Imagine 2600 trucks laden with plastic waste plying across cities, depositing them at waste processing centres to the extent that they can handle it, and merely dumping the rest at various spots. Well, that is the amount of plastic waste that India generates daily — a massive 26000 MT of plastic waste every day.
And that is precisely why solutions like those being tried out in the hill town of Dehradun may emerge as an example for all our cities, as they try to tackle the growing problem of plastic pollution.
Despite several regulations and policies, single-use plastic continues to pollute our ecosystem. Government initiatives like Swachh Bharat Mission and Swachh Survekshan have created positive results for a few cities like Indore, Bhopal, Ambikapur, Chandigarh which are practicing source segregation, creating automated material recovery facilities, hosting zero waste events and promoting alternatives.
The challenge is that such green practices are yet to be scaled up and replicated at a pan nation level across every city and town.
Plastic problem in Dehradun
Dehradun, the capital city of Uttarakhand, witnesses the production of more than 300 MT of solid waste per day. Most of it is taken to Dehradun’s only waste management processing plant, Shishambada. The city generates close to 25-30 MT of plastic waste every day, out of which the majority is single-use plastic.
Drains, vacant plots, rivers, roads and forests are some of the places where this plastic often ends up getting dumped. With the large influx of a floating population, the city faces an additional burden when it comes to management of waste generated.
Growing real estate, expanding markets and the upcoming mall culture are further adding to the problem of sustainable waste management. The culture of street food is a new cause of concern that ends up polluting large stretches of the road right in the middle of the city. Neighbouring cities of Rishikesh and Haridwar also face a similar problem.
Also read: ► How 5000 school kids in Dehradun helped put 550 kilos of plastic waste where it belongs ► Plastic waste in roads: Is that the solution cities must consider? ► Where does the plastic waste in Indian cities go? ► Beat plastic: Yes, but how?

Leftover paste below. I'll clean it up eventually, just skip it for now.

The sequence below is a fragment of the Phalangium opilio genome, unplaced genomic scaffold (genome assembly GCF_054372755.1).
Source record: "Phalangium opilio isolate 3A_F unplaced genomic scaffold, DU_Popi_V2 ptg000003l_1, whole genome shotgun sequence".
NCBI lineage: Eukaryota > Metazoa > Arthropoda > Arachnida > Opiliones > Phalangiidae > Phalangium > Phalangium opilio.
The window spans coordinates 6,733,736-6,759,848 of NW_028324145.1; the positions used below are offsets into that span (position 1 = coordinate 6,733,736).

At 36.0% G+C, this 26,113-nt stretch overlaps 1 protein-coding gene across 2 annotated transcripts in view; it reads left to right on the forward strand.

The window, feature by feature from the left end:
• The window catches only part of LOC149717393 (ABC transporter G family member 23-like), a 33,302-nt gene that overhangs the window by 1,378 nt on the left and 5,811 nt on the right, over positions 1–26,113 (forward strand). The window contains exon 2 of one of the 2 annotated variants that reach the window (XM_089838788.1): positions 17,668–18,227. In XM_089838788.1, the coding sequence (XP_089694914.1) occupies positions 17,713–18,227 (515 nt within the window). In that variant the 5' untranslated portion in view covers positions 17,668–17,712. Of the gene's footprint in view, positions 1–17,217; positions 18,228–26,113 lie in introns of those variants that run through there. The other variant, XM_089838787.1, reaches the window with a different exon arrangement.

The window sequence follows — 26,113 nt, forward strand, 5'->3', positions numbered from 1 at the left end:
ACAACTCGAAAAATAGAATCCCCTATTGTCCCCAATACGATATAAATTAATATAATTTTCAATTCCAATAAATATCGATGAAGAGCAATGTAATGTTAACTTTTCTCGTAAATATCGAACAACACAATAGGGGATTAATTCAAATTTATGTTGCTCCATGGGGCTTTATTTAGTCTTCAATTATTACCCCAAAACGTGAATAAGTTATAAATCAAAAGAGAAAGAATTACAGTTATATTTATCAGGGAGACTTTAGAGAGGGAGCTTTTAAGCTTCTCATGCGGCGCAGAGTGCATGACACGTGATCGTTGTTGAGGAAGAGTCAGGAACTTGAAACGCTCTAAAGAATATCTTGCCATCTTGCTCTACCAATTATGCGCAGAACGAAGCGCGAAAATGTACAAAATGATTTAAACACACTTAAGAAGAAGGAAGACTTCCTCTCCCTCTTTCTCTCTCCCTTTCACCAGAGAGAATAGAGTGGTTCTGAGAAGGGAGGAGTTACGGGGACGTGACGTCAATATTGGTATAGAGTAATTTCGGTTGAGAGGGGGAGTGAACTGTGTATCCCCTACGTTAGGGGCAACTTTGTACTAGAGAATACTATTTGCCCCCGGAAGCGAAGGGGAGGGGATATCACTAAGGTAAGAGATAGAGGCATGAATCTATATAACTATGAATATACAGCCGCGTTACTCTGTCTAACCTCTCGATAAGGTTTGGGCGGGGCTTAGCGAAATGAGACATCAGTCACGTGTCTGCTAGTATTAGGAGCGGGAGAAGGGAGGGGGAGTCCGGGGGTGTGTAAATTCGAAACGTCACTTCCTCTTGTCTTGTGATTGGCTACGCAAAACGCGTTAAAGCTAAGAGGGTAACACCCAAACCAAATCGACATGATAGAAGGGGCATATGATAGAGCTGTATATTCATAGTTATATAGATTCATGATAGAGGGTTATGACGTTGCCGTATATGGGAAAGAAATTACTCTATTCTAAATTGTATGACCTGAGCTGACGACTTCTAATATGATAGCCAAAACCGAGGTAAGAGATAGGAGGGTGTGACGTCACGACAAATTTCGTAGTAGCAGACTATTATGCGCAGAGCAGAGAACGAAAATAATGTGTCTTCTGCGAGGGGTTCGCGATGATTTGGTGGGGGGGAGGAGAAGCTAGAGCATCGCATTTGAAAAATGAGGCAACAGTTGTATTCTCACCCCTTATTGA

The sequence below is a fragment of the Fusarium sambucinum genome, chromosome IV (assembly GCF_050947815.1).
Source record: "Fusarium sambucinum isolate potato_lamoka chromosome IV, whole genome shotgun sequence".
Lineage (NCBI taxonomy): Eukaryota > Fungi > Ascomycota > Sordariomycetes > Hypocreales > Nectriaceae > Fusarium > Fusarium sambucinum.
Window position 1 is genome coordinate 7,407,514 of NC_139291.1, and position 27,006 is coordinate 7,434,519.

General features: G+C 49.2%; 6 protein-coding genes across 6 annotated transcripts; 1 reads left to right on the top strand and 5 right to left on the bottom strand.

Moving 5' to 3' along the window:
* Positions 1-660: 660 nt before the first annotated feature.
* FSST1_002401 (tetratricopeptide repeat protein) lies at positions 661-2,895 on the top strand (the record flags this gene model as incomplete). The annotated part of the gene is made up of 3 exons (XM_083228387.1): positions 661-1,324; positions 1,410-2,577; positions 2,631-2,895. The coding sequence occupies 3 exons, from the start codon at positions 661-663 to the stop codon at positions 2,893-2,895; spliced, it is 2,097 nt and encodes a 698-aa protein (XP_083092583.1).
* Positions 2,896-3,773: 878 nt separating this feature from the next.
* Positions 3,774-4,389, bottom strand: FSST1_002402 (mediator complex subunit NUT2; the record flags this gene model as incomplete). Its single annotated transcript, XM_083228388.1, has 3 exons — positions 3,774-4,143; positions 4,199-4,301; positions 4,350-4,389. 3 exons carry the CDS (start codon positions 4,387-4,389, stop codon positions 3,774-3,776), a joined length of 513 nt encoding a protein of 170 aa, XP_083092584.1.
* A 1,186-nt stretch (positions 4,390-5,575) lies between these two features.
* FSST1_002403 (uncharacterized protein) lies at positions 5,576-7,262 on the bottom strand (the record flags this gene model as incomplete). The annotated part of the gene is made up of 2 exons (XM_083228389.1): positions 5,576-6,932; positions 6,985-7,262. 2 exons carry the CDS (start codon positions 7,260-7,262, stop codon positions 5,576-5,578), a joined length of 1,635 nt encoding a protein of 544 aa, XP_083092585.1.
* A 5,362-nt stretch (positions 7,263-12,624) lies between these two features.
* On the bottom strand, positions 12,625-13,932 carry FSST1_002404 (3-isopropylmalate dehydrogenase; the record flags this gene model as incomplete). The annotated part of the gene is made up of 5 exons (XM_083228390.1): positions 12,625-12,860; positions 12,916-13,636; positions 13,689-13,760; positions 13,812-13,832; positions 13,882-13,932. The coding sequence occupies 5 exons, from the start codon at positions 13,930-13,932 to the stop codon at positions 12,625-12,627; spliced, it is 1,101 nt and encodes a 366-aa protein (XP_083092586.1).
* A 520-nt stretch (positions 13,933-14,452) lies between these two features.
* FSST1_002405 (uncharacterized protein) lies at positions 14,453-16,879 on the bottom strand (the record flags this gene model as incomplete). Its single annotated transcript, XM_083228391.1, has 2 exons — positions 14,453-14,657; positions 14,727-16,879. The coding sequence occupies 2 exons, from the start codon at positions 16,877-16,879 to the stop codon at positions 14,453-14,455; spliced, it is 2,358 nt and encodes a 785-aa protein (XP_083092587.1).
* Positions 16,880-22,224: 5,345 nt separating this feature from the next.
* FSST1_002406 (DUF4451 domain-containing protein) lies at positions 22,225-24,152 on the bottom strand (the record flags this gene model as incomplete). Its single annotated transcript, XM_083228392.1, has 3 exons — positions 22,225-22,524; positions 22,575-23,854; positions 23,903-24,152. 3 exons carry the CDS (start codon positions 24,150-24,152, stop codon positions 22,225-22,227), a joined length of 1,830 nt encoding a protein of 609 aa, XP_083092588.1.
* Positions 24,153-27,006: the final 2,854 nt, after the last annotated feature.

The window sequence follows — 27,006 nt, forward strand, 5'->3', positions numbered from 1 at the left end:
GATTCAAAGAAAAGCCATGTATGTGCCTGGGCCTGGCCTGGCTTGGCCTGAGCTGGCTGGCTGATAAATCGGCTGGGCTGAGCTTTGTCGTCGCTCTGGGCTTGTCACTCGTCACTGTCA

In such a scenario, Dehradun has shown sparks of positivity and enthusiasm in curbing the challenge of plastic pollution. Several stakeholders have taken a number of steps at the local and state levels to address the impending plastic pollution crisis in the region. One such noteworthy initiative has come from the Council for Scientific and Industrial Research – Indian Institute of Petroleum (IIP), Government of India.
IIP has been a pioneer institute in leveraging the power of technology and innovation in overcoming complex traditional problems. It was IIP that produced indigenous bio-fuel which powered the first-ever Indian Air Force flight in the nation. The Institute has produced several other such path-breaking scientific and technological solutions.
On August 27 2019, Union Minister for Health, Dr Harshvardhan and Chief Minister of Uttarakhand, Trivendra Singh Rawat inaugurated the first government plastic waste to fuel plant in India. The plant has the capacity to convert 1000 kgs of plastic waste into 800 litres of diesel or 700 litres of petrol, BS-VI quality. And this is where we come into the picture.
Social Development for Communities (SDC) Foundation is currently associated with IIP as its Social Technology Partner in the Plastic Waste to Fuel project. IIP and SDC Foundation together came up with the idea of installing ‘Plastic Banks’ across the city of Dehradun. The primary function of the Plastic Bank is to facilitate community-driven source segregation and establish a plastic waste supply chain for the IIP plant.
In the last four months, 11 Plastic Banks have been installed by IIP and SDC Foundation. In the initial phase, Plastic Banks are being installed at places that produce bulk quantities of plastic waste. Schools, automobile dealerships, hospitals, government offices and hotels are some of the places where the Plastic Banks have been installed successfully so far.
Plastic Banks are based on a three-pronged approach. They facilitate source segregation, encourage participation from the community and ensure scientific recycling.
A set of collection bags along with a tool kit is provided to the institutions that agree to install Plastic Banks on their campus. A brief capacity building session is also organized in order to make them familiar with the process of segregation, the types of plastic to be segregated and how their waste will be recycled.
A ‘Certificate of Recognition’ is also issued jointly by IIP and SDC Foundation to motivate and acknowledge the efforts of the organizations towards beating plastic pollution.
A collection team collects the plastic waste on a routine basis from the Plastic Banks and delivers it to IIP for recycling.
Till date, more than 1800 kilograms of plastic waste have been collected and sent for recycling from the chain of Plastic Banks in Dehradun.
Efforts are underway to expand the scope of Plastic Banks by including municipal bodies and other bulk waste generators.
A ‘Certificate of Recognition’ is issued jointly by IIP and SDC Foundation to motivate and acknowledge the efforts of the organizations towards beating plastic pollution.
Plastic Banks have received a warm response from the citizenry at large. If replicated, the model has the potential to achieve the goal of decentralized management of plastic waste which can ease the burden on the landfills and dumping grounds.
It will further ensure recycling as well as less leakage of plastic waste in the natural environment. Plastic Banks have turned out to be an excellent way to educate the masses about plastic pollution and trigger behavioural change among the community at large.